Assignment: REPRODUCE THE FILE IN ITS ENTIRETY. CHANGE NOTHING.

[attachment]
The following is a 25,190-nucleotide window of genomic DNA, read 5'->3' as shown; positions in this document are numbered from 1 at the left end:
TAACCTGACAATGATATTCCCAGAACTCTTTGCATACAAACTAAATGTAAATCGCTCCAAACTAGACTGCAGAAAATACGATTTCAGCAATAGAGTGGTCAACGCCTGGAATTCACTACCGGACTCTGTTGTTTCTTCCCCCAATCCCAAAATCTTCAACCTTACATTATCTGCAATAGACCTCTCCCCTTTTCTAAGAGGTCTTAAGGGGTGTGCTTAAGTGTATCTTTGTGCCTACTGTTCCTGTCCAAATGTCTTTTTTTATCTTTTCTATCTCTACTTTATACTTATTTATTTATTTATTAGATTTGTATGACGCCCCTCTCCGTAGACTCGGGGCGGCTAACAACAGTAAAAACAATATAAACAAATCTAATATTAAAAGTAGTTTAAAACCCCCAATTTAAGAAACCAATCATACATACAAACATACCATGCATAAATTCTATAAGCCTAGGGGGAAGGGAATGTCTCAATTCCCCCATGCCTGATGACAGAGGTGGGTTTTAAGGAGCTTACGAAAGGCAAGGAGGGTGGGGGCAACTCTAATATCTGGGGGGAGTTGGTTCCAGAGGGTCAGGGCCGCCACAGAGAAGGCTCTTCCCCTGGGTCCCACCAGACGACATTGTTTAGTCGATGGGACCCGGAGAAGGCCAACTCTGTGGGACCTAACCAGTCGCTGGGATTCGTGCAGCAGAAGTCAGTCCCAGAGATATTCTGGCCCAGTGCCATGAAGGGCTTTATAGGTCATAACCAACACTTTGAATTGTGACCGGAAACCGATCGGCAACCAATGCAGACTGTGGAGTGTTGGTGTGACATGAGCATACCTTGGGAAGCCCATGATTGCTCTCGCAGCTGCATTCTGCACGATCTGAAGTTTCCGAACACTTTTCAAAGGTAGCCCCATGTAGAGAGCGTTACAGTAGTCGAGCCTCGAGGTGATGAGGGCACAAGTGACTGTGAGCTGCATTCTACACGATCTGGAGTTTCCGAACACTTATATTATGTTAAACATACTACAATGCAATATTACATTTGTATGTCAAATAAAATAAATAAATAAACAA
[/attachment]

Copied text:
The following is a 25,190-nucleotide window of genomic DNA, read 5'->3' as shown; positions in this document are numbered from 1 at the left end:
TAACCTGACAATGATATTCCCAGAACTCTTTGCATACAAACTAAATGTAAATCGCTCCAAACTAGACTGCAGAAAATACGATTTCAGCAATAGAGTGGTCAACGCCTGGAATTCACTACCGGACTCTGTTGTTTCTTCCCCCAATCCCAAAATCTTCAACCTTACATTATCTGCAATAGACCTCTCCCCTTTTCTAAGAGGTCTTAAGGGGTGTGCTTAAGTGTATCTTTGTGCCTACTGTTCCTGTCCAAATGTCTTTTTTTATCTTTTCTATCTCTACTTTATACTTATTTATTTATTTATTAGATTTGTATGACGCCCCTCTCCGTAGACTCGGGGCGGCTAACAACAGTAAAAACAATATAAACAAATCTAATATTAAAAGTAGTTTAAAACCCCCAATTTAAGAAACCAATCATACATACAAACATACCATGCATAAATTCTATAAGCCTAGGGGGAAGGGAATGTCTCAATTCCCCCATGCCTGATGACAGAGGTGGGTTTTAAGGAGCTTACGAAAGGCAAGGAGGGTGGGGGCAACTCTAATATCTGGGGGGAGTTGGTTCCAGAGGGTCAGGGCCGCCACAGAGAAGGCTCTTCCCCTGGGTCCCACCAGACGACATTGTTTAGTCGATGGGACCCGGAGAAGGCCAACTCTGTGGGACCTAACCAGTCGCTGGGATTCGTGCAGCAGAAGTCAGTCCCAGAGATATTCTGGCCCAGTGCCATGAAGGGCTTTATAGGTCATAACCAACACTTTGAATTGTGACCGGAAACCGATCGGCAACCAATGCAGACTGTGGAGTGTTGGTGTGACATGAGCATACCTTGGGAAGCCCATGATTGCTCTCGCAGCTGCATTCTGCACGATCTGAAGTTTCCGAACACTTTTCAAAGGTAGCCCCATGTAGAGAGCGTTACAGTAGTCGAGCCTCGAGGTGATGAGGGCACAAGTGACTGTGAGCTGCATTCTACACGATCTGGAGTTTCCGAACACTTATATTATGTTAAACATACTACAATGCAATATTACATTTGTATGTCAAATAAAATAAATAAATAAACAA